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Inadequate Infrastructure

When constructing a new building, the architect considers the size and use of the facility in order to calculate the foundation, plumbing and electrical needs. If you are constructing a building that you hope to expand one day, the architect will recommend putting in larger electrical and plumbing services as well as having land available for expansion.

A business has similar infrastructure requirements that are needed to accommodate its growth. These requirements include team talent, working capital, equipment and accounting systems.  Why are these important?  Just as electrical service is limited by its capacity, inadequate business infrastructure can limit the growth of a business.

As a business grows, the complexity of the business issues grow with it.  An entrepreneur will eventually become overwhelmed if he or she is the only decision maker or performs too many of the daily tasks.

Capital needs such as new equipment and expanded facilities can be significant in a growing business. Traditional financing requires a 20% down payment, and while 100% financing can be found, it is typically more expensive. Working capital, the amount of cash needed to support accounts receivable and inventory, can consume all of the cash in a growing business.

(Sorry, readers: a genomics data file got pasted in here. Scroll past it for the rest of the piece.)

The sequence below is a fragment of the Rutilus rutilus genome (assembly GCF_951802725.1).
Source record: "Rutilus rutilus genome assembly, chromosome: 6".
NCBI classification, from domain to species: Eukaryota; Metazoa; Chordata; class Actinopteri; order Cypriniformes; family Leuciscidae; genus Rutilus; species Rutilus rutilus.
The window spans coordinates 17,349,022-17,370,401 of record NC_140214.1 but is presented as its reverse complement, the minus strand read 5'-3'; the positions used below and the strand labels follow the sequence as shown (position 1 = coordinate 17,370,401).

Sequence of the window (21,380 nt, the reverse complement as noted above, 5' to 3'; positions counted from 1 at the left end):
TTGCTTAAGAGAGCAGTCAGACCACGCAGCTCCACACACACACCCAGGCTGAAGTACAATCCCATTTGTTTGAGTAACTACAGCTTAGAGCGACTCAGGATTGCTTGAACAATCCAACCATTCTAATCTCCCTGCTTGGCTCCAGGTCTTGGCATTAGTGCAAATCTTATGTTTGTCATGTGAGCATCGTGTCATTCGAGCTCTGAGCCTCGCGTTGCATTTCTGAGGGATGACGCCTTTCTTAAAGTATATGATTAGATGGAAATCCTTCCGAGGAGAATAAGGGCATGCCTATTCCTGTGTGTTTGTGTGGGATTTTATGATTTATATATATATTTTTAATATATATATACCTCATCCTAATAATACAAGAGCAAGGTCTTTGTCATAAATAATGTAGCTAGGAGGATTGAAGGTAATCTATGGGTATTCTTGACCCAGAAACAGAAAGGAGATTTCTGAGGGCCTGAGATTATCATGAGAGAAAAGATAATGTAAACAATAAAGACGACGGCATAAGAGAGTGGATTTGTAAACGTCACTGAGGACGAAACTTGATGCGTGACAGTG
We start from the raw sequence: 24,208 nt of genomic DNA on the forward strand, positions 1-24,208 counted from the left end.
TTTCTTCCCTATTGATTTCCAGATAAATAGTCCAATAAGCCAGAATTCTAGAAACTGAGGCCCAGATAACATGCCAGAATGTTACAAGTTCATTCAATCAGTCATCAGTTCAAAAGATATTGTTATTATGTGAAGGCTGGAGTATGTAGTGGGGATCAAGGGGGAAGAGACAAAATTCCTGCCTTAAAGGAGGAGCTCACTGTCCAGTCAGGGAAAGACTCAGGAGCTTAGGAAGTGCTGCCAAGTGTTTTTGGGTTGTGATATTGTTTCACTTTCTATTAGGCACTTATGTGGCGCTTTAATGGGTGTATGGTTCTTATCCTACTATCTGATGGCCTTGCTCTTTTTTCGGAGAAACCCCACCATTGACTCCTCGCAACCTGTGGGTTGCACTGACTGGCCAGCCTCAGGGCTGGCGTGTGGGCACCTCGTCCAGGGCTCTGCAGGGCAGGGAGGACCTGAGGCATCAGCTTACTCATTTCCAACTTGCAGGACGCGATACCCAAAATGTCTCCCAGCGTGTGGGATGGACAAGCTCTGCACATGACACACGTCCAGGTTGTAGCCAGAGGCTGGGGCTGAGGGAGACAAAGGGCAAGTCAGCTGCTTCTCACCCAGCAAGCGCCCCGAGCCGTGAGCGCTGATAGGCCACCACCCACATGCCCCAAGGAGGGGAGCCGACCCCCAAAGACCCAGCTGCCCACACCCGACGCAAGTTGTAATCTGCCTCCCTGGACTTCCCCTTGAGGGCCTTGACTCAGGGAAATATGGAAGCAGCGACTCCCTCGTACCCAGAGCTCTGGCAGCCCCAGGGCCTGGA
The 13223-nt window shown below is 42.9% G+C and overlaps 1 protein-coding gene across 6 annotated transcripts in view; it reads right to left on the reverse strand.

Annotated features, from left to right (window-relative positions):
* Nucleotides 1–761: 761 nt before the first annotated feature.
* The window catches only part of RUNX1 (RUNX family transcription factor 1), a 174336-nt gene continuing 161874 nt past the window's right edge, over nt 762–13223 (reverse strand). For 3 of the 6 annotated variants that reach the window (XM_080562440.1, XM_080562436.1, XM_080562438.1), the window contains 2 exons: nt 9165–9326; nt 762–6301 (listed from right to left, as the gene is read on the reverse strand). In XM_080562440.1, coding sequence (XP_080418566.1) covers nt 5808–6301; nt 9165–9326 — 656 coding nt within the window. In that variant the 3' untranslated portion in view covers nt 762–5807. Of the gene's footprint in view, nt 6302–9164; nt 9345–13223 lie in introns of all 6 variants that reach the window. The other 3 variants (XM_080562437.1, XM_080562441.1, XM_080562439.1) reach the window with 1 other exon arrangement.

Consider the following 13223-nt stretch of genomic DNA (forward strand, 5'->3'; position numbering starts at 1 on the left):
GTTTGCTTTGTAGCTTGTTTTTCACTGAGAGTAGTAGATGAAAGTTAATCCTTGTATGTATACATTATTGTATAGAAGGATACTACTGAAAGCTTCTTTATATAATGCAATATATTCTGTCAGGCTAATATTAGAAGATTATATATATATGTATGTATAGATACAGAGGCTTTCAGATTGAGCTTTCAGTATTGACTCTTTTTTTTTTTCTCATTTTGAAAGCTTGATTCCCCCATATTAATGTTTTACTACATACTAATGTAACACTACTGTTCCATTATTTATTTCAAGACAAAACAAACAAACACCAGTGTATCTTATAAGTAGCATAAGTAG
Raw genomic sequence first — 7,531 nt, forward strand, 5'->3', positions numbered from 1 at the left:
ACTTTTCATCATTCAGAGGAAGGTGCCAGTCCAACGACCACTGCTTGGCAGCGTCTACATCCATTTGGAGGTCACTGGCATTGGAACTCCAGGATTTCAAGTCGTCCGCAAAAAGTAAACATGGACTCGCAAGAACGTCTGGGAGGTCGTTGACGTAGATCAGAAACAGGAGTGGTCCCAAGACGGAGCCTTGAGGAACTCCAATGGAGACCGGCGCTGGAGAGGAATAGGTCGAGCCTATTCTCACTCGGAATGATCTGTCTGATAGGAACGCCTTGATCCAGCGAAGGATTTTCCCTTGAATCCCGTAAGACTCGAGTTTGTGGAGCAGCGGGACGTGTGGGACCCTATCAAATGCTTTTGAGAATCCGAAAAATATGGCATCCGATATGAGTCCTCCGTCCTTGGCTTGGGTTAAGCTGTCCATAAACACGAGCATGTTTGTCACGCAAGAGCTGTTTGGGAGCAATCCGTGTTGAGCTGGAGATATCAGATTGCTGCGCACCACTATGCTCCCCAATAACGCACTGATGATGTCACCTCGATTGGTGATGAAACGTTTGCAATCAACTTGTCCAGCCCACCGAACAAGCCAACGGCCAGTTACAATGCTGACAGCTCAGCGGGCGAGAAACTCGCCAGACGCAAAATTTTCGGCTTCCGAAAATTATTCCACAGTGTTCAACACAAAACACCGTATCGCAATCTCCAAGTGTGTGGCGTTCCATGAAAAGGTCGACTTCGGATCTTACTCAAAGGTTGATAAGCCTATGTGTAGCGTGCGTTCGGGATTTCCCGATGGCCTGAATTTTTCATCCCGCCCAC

For accounting systems, most startups use an entry level accounting system. These systems support basic bookkeeping and some reporting. However, these systems typically have few internal controls to prevent errors or theft and lack the ability to adequately support more complex processes such as manufacturing, inventory or construction contracting. 

So, how does one build a good infrastructure? Begin by planning. Start thinking months and years ahead.  Know where you want to go and communicate that to your team and potential team members. Secondly, build a great team that buys into your vision and has a diverse skillset.  Third, retain as much cash and capital in the business as possible, especially in the early years. The businesses that survived the downturn in 2009 and 2010 had margin in their capital position enabling them to thrive while others failed. Finally, don’t wait until the business is bogged down by inadequate accounting systems. Upgrade the systems in order to provide the data necessary to make better management of the business and its assets.  

Don’t let inadequate or crumbling infrastructure limit your business.

I am a contributing author to the Evansville Business Journal. This article was recently published.

Don't leave business responsibilities to chance

At a recent event Ron Romain, President of the United Companies, said, “If you leave things undone, you are leaving them to chance.”  An entrepreneur has numerous details in his or her business that need attention. Leaving them undone means that chance is now in charge.